It's been forever since I've written anything here. I know, I'm such a slacker and I have no excuse. But after discovering the ColdFusion solution I'm about to share, I knew I had to write about it.

Yesterday as quick test I attempted to create a solution for the following: Given 2 lists of names, create a 3rd, sorted list that contains ONLY those names that appear in both lists.

Pretty straightfoward, right? Before I show my first attempt I think it is important to understand that I always strive to answer "yes" to 3 questions when creating a solution:

  1. Does the solution accomplish the goal?
  2. Is the code easy to read/understand?
  3. Is the code performant?

My straightforward solution became:

view plain print about
1friends = "Chris,Ashley,Joe,Mike,Ritch,Jennifer";
2family = "Ashley,Jennifer,Nancy,Mae";
3framily = "";
4for( name in friends ){
5    if( findNoCase( name, family ) ){
6        framily = listAppend( framily, name );
7    }
9framily = listSort( framily, "textnocase" );

In essence, loop through all the names in list "one". If the name also appears in list "two", add it to "common". If one of the lists was shorter (as "two" is)

I think my solution checks all those boxes. But looking at it I just knew there was a better approach. I played around with map but it didn't feel better, just more difficult to read. Then I unearthed array.retainAll(). As a ColdFusion developer I had never heard of it. It's not a method included in the documentation at CFDocs Array Functions.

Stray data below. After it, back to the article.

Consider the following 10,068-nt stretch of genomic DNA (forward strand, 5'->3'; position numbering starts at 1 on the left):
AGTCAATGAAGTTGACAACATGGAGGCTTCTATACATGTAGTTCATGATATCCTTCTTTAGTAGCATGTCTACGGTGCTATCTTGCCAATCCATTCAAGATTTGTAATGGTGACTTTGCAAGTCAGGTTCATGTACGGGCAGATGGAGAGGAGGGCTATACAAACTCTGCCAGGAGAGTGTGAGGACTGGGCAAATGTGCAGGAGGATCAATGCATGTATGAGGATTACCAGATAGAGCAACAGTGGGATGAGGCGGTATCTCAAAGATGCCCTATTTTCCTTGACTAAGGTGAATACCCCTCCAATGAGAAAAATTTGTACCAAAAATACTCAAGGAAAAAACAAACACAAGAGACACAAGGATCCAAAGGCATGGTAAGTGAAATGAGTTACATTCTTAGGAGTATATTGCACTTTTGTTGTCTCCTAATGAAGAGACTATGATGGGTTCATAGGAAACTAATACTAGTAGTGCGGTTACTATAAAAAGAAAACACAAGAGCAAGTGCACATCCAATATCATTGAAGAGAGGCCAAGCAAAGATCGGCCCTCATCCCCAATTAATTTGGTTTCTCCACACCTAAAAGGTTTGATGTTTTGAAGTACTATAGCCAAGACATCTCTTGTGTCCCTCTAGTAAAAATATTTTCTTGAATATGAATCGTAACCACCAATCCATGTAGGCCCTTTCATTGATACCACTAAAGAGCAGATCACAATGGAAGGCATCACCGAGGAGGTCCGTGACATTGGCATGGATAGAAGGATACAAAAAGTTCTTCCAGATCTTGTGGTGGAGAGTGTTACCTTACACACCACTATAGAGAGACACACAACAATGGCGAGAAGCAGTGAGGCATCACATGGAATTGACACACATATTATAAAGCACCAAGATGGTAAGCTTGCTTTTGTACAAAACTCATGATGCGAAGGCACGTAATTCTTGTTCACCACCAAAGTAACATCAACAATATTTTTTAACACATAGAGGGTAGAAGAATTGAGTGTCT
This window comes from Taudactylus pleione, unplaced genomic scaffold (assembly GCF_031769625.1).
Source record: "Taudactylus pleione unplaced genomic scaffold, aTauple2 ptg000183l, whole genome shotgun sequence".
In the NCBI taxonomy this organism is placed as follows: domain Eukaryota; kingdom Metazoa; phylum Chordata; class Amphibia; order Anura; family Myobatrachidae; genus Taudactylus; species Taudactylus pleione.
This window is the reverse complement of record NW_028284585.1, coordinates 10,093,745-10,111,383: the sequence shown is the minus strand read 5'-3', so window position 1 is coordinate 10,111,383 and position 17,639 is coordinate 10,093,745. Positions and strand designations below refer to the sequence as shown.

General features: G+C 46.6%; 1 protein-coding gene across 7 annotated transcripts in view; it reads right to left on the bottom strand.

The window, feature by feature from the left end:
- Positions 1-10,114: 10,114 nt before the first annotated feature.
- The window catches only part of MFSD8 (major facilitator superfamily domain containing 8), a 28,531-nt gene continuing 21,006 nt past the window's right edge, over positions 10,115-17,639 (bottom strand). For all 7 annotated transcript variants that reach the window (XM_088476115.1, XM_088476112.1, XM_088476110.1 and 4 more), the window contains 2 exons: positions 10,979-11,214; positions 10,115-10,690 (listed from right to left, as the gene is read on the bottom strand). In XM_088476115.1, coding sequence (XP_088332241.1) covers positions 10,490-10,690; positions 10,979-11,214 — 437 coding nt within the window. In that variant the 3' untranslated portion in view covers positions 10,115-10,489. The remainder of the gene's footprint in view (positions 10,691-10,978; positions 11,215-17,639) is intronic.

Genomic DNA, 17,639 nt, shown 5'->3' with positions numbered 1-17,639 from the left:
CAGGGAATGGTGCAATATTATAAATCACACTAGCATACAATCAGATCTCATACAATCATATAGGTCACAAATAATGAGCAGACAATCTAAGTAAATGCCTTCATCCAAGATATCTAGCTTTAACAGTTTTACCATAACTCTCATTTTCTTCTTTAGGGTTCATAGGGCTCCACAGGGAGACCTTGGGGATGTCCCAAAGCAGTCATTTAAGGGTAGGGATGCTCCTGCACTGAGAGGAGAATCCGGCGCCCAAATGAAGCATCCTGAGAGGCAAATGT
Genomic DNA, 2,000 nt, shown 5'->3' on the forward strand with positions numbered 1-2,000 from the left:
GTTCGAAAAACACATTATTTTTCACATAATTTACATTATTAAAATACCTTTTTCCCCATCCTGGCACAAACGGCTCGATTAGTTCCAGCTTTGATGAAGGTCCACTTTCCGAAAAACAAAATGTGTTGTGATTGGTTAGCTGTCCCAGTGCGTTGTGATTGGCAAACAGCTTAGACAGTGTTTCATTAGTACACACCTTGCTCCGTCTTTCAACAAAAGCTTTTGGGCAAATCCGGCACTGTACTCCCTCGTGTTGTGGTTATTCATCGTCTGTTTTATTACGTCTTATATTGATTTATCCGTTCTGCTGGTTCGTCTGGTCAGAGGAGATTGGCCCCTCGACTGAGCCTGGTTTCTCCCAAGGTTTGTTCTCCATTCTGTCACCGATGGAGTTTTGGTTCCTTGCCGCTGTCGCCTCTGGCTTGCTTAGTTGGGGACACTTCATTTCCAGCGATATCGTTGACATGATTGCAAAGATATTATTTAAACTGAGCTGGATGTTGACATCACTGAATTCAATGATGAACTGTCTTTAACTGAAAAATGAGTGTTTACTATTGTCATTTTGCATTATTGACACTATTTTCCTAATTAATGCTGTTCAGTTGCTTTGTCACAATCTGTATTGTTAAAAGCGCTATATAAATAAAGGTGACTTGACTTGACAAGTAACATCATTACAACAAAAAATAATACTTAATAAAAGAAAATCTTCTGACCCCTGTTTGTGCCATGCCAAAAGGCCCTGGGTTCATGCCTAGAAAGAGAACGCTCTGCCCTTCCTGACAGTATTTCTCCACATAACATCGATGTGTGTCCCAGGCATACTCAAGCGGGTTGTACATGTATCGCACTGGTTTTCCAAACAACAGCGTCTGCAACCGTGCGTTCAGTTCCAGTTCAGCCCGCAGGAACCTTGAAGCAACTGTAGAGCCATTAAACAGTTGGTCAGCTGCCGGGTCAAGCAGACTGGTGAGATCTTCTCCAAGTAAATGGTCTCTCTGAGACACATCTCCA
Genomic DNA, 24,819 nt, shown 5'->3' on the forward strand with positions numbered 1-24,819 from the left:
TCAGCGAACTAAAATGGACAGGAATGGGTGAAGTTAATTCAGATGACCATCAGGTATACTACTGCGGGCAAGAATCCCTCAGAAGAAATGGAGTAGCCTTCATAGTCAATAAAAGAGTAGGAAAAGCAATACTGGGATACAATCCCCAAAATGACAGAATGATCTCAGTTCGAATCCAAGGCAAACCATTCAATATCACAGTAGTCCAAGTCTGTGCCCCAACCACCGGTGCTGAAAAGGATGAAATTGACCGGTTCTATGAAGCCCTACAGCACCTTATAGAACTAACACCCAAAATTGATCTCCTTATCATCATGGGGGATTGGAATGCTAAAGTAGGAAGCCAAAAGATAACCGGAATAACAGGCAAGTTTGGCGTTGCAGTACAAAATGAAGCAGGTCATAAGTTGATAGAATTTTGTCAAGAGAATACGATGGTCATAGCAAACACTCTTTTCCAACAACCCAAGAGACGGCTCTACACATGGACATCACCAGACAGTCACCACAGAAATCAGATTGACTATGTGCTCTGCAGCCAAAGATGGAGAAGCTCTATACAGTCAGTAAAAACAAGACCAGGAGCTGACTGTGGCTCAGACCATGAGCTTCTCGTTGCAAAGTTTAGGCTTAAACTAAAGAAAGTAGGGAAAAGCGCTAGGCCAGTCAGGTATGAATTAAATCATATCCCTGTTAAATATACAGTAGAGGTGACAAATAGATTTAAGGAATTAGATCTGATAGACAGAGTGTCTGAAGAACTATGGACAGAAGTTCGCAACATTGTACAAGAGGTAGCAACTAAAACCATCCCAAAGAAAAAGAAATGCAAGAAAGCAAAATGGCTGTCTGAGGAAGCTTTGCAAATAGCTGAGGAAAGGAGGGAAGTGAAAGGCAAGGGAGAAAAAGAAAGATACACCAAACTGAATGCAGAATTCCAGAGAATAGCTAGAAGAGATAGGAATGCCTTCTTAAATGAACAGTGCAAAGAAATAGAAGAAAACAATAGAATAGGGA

Dear reader, retainAll() is a JAVA method, called in the format array1.retainAll(array2), that retains only common array elements of array1 and array2. Exactly what I wanted to do!

I changed my code to:

view plain print about
1friends = "Chris,Ashley,Joe,Mike,Ritch,Jennifer";
2family = "Ashley,Jennifer,Nancy,Mae";
3framily = listToArray( friends );
4framily.retainAll( listToArray( family ) );
5framily = listSort( arrayToList( framily ), "textnocase" );

This code accomplishes the goal and is mostly easy to understand. 2 of my 3 requirements for an acceptable solution.The use of retainAll() may not be clear for any CF developer with no java experience (like myself). But this can be mitigated by adding a comment, so I don't consider it a bad thing.

But how about the third question? How does it perform? Better than the original!

The average run-time over 10,000,000 iterations: Loop-based solution: 0.006364ms RetainAll-based solution: 0.0044926ms

It would be premature optimization to choose the retainAll-based solution based solely on the runt-time numbers, though. At that speed, the difference is really negligible. For me, the retainAll-based solution is the better choice because the code is more concise and easier to debug/maintain.